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State Tax Credits News Briefs - August 2014

From June 24 through July 14, the Wisconsin Economic Development Corporation (WEDC) placed a moratorium on the state historic tax credit (HTC) program because of higher than anticipated demand. Original estimates projected the first year of the HTC would result in an approximately $4 million loss in tax revenue. However, WEDC reported in a June 23 letter to the state legislature’s Joint Committee on Finance that 29 projects eligible for $35 million in credits were approved during the program’s first year. Reed Hall, chief executive officer of WEDC, said that if fully realized, the amount of credits could potentially result in nearly $180 million in additional economic development in communities across the state. After reviewing the program, the state lifted the moratorium for certified historic structures on July 14. At press time the moratorium on tax credits for non-historic structures remains in place. The governor announced that WEDC will also begin collecting more information about the return on investment to the state, including projected employment, wages, leverage of investment, local participation, tax impact and other relevant information. More information about the program and the moratorium can be found on page 65.

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H.B. 824 (Act 825) was signed by Louisiana Gov. Bobby Jindal June 23. The law changes the application fee for historic tax credits from the amount of $250 per application to an amount to be determined in rules and regulations issued by the by the Department of Culture, Recreation and Tourism. Previous law requires the state historic preservation office to charge a fee of $250 per application. The new law also requires payment for a tax credit transfer processing fee by the person transferring the tax credit. The new law was effective July 1. H.B. 824 can be found at www.historictaxcredits.com.

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Rep. Dan Kildee, D-Mich., introduced the 21st century Manufacturing Skills and Jobs Act of 2014 (H.R. 4831) June 10. The act establishes a federal tax credit matching program. The program would allow the Secretary of the Treasury to, on a quarterly basis, make a payment to each eligible community college in an amount equal to the aggregate new manufacturing job withholding matches for all eligible trainees. This would expand training programs for new manufacturing jobs. Local businesses would identify new positions and partner with community colleges to train prospective workers for those positions. H.R. 4831 also expands on Michigan’s New Jobs Training Program, which also allows community colleges and local businesses to partner up and provide workforce training. The bill is available at www.newmarketstaxcredits.com.

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On June 12, Professional Asbestos and Lead Services Inc. and Amazon Fulfillment Services Inc. were two of the 31 companies that received state tax credits from the first round of California Competes tax credits. Nearly 400 applicants requested tax credits in the first round of the new program. The Governor’s Office of Business and Economic Development announced that the $30 million in tax credits awarded in the first round could help create roughly 6,000 jobs and produce more than $2 billion in investment in diverse industries. Professional Asbestos and Lead Services Inc. will receive $100,000 in tax credits over a five year period for the investment of a $650,000 business expansion and the creation of 71 full-time equivalent jobs. Amazon Fulfillment Services Inc. will receive close to $1.6 million in state tax credits for the investment of $225 million over five years in expanding its facilities in California and creating 1,550 new jobs.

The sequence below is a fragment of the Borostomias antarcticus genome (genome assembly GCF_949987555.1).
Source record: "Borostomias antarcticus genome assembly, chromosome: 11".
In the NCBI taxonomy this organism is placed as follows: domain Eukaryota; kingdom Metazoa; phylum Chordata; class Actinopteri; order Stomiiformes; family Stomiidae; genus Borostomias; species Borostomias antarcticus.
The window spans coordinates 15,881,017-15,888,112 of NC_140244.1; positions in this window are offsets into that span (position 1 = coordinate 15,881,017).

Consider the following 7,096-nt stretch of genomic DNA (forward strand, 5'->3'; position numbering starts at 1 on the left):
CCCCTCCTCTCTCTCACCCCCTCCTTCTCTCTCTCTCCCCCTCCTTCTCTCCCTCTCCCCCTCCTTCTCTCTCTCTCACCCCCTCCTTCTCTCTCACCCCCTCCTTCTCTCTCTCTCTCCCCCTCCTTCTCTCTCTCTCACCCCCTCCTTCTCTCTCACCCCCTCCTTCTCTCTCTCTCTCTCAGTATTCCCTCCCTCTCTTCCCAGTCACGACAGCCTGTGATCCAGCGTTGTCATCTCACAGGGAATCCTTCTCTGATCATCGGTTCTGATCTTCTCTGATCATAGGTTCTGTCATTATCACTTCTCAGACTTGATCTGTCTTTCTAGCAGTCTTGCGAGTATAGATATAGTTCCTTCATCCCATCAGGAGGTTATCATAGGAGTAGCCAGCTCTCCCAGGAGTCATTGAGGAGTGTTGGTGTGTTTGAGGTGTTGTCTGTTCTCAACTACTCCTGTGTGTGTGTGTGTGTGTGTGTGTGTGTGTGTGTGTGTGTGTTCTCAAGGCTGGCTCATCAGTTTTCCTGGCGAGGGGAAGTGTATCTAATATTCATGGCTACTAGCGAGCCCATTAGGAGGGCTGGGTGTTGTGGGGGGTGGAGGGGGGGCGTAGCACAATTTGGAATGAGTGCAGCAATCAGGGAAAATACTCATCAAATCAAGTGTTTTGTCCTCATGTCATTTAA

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On June 16, Baltimore Mayor Stephanie Rawlings-Blake’s administration introduced Council Bill 14-0399. The bill would require new calculations for determining the allocation of HTCs. The bill was introduced after it was discovered that calculation errors were made when determining how much credit recipients owed in taxes. The Baltimore Sun reported that in addition to the bill, city officials announced they are doubling the staff of their billing integrity unit, which oversees the calculation process, and that the city has moved to an automated system to calculate the bills. The city will also be providing $3 million to roughly 300 owners of historic properties whose taxes will be higher than what government officials previously indicated. City officials estimate they’ve missed out on $11 million in revenue during the past decade because of incorrect bills. At press time, the bill had been referred to the Department of Real Estate and a report about the bill was expected July 19.

Journal Category:

State Tax Credits

Authors:

Novogradac

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